Experts advise a baseline of US$400 billion per year is needed to meet the scale of climate change loss and damage impacts already being experienced in developing countries. While this figure might seem large, in 2021 alone governments handed out US$697.2 billion in fossil fuel subsidies and that figure is expected to rise in 2022.

Considering current shortfalls in overseas development assistance, climate finance (particularly for adaptation) and humanitarian funding, globally as well as in Australia, it is imperative that this loss and damage funding meets the scale of need and is new and additional to other funding. It must not be double counted towards our aid budget, as is Australia’s current practice with other climate finance. This is even more critical when you consider that the need for financial assistance is escalating in the face of today’s intersecting crises. Oxfam estimates that over the past 20 years there has been an 800% increase in UN appeal needs for extreme weather-related emergencies.

With many wealthy countries now facing bigger economic pressures at home brought on by higher global energy and food prices and inflation, we can no longer rely on government budget allocations to meet the scale of climate finance need. We need ambitious thinking about alternative, public sources of money for the Loss and Damage Fund and other climate finance needs.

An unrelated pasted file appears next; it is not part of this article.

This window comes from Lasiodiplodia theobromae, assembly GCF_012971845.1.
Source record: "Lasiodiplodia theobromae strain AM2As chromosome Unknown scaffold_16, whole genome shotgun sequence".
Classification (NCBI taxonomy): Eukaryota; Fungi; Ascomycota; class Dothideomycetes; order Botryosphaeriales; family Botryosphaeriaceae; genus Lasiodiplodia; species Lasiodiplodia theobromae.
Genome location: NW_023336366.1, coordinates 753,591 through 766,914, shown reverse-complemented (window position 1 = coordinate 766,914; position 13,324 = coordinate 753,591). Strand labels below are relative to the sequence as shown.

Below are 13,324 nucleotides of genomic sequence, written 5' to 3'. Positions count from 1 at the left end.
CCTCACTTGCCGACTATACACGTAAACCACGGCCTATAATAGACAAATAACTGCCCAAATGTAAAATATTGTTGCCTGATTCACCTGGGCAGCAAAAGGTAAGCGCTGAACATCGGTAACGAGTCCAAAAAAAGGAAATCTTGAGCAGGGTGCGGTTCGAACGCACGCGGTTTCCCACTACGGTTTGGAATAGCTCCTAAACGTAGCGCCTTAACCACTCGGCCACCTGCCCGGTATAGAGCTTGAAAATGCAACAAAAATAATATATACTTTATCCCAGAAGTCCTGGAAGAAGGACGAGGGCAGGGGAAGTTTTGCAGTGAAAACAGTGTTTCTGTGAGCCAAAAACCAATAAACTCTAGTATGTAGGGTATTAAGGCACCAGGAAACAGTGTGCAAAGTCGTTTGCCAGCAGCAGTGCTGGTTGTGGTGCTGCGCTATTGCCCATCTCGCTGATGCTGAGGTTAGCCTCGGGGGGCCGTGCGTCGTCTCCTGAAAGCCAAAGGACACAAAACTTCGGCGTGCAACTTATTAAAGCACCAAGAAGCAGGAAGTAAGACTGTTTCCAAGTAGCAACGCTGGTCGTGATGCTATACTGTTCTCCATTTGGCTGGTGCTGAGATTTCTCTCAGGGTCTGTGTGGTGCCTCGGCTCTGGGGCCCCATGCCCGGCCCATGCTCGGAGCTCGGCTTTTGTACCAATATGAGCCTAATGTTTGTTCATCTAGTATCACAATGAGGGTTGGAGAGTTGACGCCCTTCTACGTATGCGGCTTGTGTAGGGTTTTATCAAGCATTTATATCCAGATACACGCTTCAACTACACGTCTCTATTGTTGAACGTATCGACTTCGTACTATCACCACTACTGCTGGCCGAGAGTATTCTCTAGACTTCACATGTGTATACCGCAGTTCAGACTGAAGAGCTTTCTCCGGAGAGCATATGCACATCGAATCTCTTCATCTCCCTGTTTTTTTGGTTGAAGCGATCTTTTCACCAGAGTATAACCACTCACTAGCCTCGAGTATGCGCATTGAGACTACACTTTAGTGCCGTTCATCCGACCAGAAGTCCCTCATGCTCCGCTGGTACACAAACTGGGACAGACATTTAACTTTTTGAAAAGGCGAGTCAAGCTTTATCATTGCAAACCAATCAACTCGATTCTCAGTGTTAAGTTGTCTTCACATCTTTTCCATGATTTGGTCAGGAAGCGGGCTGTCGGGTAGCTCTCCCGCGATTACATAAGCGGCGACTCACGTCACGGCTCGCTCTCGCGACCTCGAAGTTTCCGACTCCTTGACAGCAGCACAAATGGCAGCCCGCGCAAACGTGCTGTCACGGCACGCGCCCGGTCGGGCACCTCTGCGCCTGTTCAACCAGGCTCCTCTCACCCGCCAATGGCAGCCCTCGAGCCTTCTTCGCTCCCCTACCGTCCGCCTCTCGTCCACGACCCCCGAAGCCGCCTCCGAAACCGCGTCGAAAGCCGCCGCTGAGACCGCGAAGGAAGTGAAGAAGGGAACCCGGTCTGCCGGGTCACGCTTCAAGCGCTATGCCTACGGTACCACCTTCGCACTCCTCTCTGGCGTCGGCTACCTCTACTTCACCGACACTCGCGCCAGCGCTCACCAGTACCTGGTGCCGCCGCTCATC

What’s important in deciding appropriate sources of revenue is that they comply with the UNFCCC agreed principles of equity and “common but differentiated responsibilities and respective capabilities”. They must ensure the biggest polluters pay, and that funding sources do not deepen inequality, which means funds must come from those who can afford it. Given the richest 1% of people generate more emissions than the whole bottom half of humanity, it makes sense that the world’s wealthiest people should acknowledge their responsibility for climate change by paying to address its impacts.

There are a range of tax options available that, if introduced globally and earmarked for climate finance and the Loss and Damage Fund, would help ensure there are sufficient contributions locked in. These include climate damages taxes, shipping and frequent flyer levies, windfall profit taxes, financial transition taxes, wealth taxes and more.